But it is of course the figure of the Indian Muslim that more than anything else that animates Adityanath. The looted virginity of one Hindu woman, Adityanath told cheering crowds, can only be avenged by deflowering one hundred Muslim women, and he has called for a campaign against “Love Jihad”, or the idea that the wily Muslim in India has sought to wage jihad by seducing Hindu women and turning them into sexual slaves of the Muslim.  Adityanath has on more than one occasion also called for the installation of Hindu idols in every mosque.  So perhaps it is not altogether surprising that he should have turned his attention to the Taj Mahal, making it known in public comments in mid-June 2017 that Prime Minister Narendra Modi had done the right thing in substituting copies of the Ramayana and the Bhagavad Gita for miniature replicas of the Taj as gifts for visiting foreign dignitaries.  The Taj Mahal “and other minarets”, Adityanath is reported as having said, did “not reflect Indian culture” .

Taking a hint from their boss, the functionaries at the Tourism Department of the Uttar Pradesh State Government released a brochure in early October of principal tourist sites in the state which omitted any mention of the Taj Mahal.   In mid-October, another BJP politician, Sangeet Som, jumped into the fray with this observation as recorded by NDTV:  “Many people were worried that the Taj Mahal was removed from the list of historical places in the UP tourism booklet. What history are we talking about? The man who built Taj Mahal imprisoned his father. He wanted to massacre Hindus. If this is history, then it is very unfortunate and we will change this history, I guarantee you.”

The young Sangeet Som is one of the principal accused in the Muzaffarnagar riots of 2013; moreover, though he is among those who have been vociferous in calling for cow-protection as in integral part of Hindu dharma and instigating the forcible closure of Muslim-owned meat-processing and export companies, he himself has considerable investments in companies engaged in the export of halal meat and was on the board of directors of one such company, Al-Dua, for two years before being exposed by the Hindustan Times in October 2015.  Som is most likely no worse than most other politicians in all these respects, and dishonesty and rank hypocrisy are just par for the course.  The more germane questions for us, to which I shall turn in the next part of this article, are really these:  what do Adityanath, Som, and others with their worldview understand by history?  From where do they derive their history?  What is the epistemic status of ‘facts’?  Should we say, as liberals and those on the left would urge everyone to do so, that ‘myths’ are being substituted for history?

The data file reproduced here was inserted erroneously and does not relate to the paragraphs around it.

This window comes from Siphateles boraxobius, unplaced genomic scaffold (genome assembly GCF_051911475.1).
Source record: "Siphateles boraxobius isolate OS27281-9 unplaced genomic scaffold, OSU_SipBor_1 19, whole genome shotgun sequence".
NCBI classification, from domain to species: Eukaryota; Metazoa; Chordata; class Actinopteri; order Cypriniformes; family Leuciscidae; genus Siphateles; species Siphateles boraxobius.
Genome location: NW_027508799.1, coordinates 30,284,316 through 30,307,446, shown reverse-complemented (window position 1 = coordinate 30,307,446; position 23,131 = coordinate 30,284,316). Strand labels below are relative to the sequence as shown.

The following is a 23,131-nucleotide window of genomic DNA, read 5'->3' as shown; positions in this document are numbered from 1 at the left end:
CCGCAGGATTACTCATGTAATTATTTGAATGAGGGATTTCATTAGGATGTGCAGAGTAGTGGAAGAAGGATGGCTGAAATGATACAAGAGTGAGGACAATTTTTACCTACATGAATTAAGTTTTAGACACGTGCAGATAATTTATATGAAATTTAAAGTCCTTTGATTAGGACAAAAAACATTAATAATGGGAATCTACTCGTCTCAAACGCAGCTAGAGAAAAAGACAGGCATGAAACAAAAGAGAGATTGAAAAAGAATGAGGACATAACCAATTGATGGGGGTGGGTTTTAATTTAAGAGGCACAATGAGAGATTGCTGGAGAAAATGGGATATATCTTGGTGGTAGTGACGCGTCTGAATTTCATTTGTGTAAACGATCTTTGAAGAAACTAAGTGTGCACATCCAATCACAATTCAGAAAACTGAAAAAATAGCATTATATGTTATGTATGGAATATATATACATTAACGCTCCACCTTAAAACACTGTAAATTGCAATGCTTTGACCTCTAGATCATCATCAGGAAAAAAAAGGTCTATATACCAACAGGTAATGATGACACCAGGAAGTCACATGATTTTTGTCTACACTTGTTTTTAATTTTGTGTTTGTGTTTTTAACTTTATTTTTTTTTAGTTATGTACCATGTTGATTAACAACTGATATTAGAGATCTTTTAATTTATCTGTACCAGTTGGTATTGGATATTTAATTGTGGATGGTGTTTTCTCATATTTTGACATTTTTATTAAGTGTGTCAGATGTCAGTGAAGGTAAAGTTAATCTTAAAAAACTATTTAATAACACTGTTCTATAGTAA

(To be continued)

For Part II, “Hindutva’s History of the Taj Mahal”, see:  https://vinaylal.wordpress.com/2018/01/04/hindutvas-history-of-the-taj-mahal/

Part III:   Communalism and the Politics of the Taj Mahal

Part IV:  Towards Another History of the Taj:  Rumors, Legends, Longings

Part V:  A Political History of the Taj Mahal:  A Few Thoughts for Researchers

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Fourth of four parts of “Asian American Studies and Its Futures”

 In the week following the September 11, 2001, bombings of the World Trade Center and the Pentagon, the non-profit advocacy group South Asian Americans Leading Together (SAALT), which aims for a “more just and inclusive society in the United States”, recorded 645 hate crimes against South Asians, Sikhs, and Muslims.  The FBI in its annual survey of hate crimes recorded a lower number of “hate crimes” targeting “people of Middle Eastern descent, Muslims, and South Asians”, while conceding that the attacks had spiraled from “just 28” in 2000 to 481 in 2001.  In all likelihood, many more such crimes went unreported.  Not one of the nineteen hijackers involved in the September 11 attacks was of South Asian origin; indeed, fifteen of the hijackers were citizens of just one country, Saudi Arabia.  On the morning of September 15th, Balbir Singh Sodhi, a Sikh man from Mesa, Arizona, was shot dead in front of his gas station.  His killer, Frank Roque, had reportedly told his friends the previous day that he was “going to go out and shoot some towel-heads.”  As he was being arrested the day following the shooting, Roque shouted, “I am a patriot!  I stand for America all the way!” Roque saw only a bearded and turbaned man in front of him; he “mistook” him for a Middle Easterner, an Osama-look alike.  In a lighter moment, had the outcome not been so tragic, I would have said that Roque reminded me of the man, made famous by the late Oliver Sacks, who mistook his wife for a hat. Sodhi would have the unfortunate distinction of being the first victim in the United States of a retaliatory hate crime after the September 11th bombings, but he would not be the last Sikh who would be at the receiving end of a hate-filled rampage.  In August 2012, the white supremacist and former US army soldier Wade Michael Page would kill six Sikhs before turning the gun upon himself at the Sikh Gurdwara, or house of worship, in Oak Creek, Wisconsin.